NYSE prohibits discretionary voting on executive compensation matters, NASDAQ to follow suit

Corporate Governance Alert

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The SEC has approved an amendment to NYSE Rule 452 (and Section 402.08 of the NYSE Listed Company Manual) that prohibits member organizations, which generally include broker-dealers that are members of FINRA (regardless of the stock exchange on which a company is listed), from voting uninstructed shares on any executive compensation matters. The amendment is designed to implement Section 957 of the recently enacted Dodd-Frank Wall Street Reform and Consumer Protection Act (the Dodd-Frank Act).

The amendment to Rule 452 is effective immediately.

Background on NYSE Rule 452

Many shareholders hold shares in “street name” arrangements, in which shareholders retain beneficial ownership, but their bank, broker or other nominee serves as the registered owner of the shares. While such arrangements facilitate the ability to transfer shares, it is generally the registered owner who votes at a company’s shareholder meetings, typically by granting a proxy to the person(s) identified in a company’s proxy materials.

NYSE Rule 452 governs when “member organizations” of the NYSE, which generally include broker-dealers that are members of FINRA, may grant proxies with respect to shares held for the account of a beneficial owner. Generally, Rule 452 allows member organizations to vote on certain “routine” proposals if the beneficial owner of the shares has not provided specific voting instructions. However, Rule 452 lists several items that are considered “non-routine” on which member organizations may not vote without specific instructions from the beneficial owner, including contested matters and several other matters that may affect substantially the rights or privileges of shareholders.

It is important to note that because NYSE Rule 452 applies to broker-dealers, it impacts the voting process at a company regardless of the exchange on which the company is listed.

Amendment to Rule 452 in Light of the Dodd-Frank Act

Section 957 of the Dodd-Frank Act requires national securities exchanges to prohibit members from granting proxies to vote securities in connection with certain matters unless the beneficial owner of the shares has instructed the member to vote the proxy in accordance with voting instructions of the beneficial owner. These matters include (i) director elections, (ii) executive compensation, and (iii) other “significant matters” that the SEC determines by rule. The SEC has not yet identified any other “significant matters.”

The NYSE has already amended Rule 452 to prohibit discretionary voting in director elections (read our alert here).

With the new amendment to Rule 452, the NYSE added matters that “relate[] to executive compensation” to the list of non-routine matters on which member organizations are not permitted to give a proxy to vote without receiving voting instructions from the beneficial owner.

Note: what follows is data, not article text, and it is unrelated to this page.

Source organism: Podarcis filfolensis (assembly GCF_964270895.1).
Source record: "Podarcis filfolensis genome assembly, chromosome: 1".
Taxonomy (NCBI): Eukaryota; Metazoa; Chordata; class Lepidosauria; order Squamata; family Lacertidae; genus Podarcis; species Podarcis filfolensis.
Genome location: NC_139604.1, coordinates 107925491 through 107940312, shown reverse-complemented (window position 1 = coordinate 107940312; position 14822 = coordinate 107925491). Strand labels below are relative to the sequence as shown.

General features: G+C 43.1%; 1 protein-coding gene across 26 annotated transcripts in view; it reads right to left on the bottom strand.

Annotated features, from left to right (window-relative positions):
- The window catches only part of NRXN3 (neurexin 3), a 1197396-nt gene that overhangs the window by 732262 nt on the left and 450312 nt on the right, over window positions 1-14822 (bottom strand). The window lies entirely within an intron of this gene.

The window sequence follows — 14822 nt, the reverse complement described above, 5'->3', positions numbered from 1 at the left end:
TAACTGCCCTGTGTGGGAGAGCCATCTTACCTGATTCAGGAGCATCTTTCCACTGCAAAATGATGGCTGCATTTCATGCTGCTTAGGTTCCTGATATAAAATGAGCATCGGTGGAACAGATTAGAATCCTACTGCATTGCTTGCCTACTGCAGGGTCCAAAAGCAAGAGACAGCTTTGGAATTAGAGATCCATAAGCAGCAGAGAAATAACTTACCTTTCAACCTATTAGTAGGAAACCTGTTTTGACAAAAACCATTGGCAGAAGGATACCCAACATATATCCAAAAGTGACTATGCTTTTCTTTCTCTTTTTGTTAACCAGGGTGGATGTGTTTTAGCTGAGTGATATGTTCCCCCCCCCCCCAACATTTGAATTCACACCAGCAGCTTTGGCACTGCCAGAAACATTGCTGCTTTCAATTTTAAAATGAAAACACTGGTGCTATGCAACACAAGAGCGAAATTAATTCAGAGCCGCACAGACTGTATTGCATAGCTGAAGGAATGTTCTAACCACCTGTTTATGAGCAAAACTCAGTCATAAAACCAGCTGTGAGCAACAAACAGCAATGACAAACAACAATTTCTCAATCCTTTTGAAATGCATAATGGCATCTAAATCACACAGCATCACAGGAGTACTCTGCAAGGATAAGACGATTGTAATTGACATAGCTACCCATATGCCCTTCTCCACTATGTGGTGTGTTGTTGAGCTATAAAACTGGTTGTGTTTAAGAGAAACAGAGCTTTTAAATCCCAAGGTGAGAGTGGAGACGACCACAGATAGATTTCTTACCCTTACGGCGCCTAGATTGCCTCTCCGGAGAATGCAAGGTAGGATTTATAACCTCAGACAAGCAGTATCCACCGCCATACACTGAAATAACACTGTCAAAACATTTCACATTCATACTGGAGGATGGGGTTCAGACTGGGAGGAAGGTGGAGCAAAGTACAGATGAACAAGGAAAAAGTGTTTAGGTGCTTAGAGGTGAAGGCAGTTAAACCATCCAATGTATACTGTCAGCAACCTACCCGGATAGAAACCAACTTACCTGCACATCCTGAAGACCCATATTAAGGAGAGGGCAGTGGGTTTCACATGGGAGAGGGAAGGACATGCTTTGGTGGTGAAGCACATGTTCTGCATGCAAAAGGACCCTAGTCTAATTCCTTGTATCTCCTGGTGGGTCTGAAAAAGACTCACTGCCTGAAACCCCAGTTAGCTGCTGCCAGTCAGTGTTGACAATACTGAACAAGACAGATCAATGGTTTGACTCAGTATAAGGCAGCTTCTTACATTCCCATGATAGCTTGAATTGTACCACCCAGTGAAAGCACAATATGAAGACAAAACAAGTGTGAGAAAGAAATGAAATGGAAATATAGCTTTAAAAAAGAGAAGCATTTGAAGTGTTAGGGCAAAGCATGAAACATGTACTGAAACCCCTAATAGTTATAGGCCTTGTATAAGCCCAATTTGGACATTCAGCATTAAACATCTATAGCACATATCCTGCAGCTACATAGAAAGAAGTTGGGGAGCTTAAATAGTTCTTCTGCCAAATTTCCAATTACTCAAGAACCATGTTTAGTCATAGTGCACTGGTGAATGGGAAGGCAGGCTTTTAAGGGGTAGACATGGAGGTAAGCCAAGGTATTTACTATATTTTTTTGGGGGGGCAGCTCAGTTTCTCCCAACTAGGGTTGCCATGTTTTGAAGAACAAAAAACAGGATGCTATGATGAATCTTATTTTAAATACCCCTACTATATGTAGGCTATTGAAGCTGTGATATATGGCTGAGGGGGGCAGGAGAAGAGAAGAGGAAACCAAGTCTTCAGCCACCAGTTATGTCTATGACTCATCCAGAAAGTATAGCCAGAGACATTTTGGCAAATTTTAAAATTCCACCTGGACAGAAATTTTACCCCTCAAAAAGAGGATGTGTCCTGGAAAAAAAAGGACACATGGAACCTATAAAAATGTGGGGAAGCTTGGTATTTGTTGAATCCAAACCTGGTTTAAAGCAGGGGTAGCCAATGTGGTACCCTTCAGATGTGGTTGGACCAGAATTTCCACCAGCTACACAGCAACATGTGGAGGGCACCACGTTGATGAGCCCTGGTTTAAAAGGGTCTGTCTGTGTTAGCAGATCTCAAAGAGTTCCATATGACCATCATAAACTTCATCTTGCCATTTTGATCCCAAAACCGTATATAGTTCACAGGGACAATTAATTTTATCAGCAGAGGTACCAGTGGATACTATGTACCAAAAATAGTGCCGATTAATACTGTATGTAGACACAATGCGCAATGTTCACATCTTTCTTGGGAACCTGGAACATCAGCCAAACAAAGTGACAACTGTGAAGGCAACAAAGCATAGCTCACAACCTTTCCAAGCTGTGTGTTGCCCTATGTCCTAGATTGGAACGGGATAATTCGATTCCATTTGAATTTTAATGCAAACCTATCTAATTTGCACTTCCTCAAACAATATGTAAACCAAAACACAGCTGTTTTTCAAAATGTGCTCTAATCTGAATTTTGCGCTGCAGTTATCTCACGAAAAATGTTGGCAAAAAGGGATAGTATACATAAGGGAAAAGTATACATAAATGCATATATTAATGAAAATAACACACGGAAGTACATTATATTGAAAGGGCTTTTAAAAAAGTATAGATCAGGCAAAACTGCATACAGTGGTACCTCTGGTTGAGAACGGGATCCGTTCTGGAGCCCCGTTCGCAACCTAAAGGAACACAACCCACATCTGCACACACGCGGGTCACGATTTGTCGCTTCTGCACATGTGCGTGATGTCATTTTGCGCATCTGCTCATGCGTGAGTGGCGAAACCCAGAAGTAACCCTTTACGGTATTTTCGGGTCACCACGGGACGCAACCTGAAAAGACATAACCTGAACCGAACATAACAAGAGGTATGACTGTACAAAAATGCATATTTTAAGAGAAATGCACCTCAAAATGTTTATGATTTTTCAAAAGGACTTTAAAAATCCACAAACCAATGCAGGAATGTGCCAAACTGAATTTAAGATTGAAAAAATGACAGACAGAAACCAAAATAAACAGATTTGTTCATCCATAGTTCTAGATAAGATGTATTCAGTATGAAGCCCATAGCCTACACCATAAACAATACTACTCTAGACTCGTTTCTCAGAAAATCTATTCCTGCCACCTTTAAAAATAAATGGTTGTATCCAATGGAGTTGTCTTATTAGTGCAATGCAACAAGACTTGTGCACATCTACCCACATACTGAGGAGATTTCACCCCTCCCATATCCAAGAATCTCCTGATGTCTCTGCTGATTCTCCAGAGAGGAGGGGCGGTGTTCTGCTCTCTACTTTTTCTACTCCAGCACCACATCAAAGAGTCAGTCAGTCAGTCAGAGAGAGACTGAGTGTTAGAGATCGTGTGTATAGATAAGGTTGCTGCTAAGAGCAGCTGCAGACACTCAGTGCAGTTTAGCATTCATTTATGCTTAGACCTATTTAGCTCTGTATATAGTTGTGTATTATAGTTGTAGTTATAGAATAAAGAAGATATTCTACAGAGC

The commentary to amended Rule 452 provides that matters relating to executive compensation include, among other things, the three advisory executive compensation votes created by Section 951 of the Dodd-Frank Act:

(i) the advisory vote to approve the compensation of executives (“say-on-pay”);

(ii) the advisory vote on whether to hold say-on-pay advisory votes every one, two or three years; and

(iii) the advisory vote to approve any type of compensation that is based on or otherwise relates to an acquisition, merger, consolidation, sale or other disposition of all or substantially all of the assets of the issuer and the aggregate total of all such compensation that may be paid or become payable to or on behalf of an executive officer (“say-on-parachutes”).

The NASDAQ, which is also subject to the requirements of Section 957 of the Dodd-Frank Act, has also submitted a proposed rule amendment to NASDAQ Rule 2251 that will similarly prohibit broker discretionary voting on all executive compensation-related matters that are subject to shareholder vote. The proposal is expected to be adopted promptly.

Conclusion and Outlook

Many “retail” shareholders fail to instruct their bank, broker or other nominee how to vote their shares, and brokers often vote uninstructed shares in favor of management recommendations. With the new amendment to NYSE Rule 452, it may be more difficult for companies to obtain favorable say-on-pay and say-on-parachute votes. Unfortunately, most companies will be seeking these votes for the first time in 2011. With the limited experience in the US regarding say-on-pay proposals, it is difficult to generalize about the reasons that drive shareholder votes in this area. The amendment to NYSE Rule 452 may increase this uncertainty.

We are continuing to monitor the impact of the recent changes in discretionary voting, as well as the implementation of the Dodd-Frank Act generally, and to develop strategic advice for our clients. Please feel free to contact us for further information.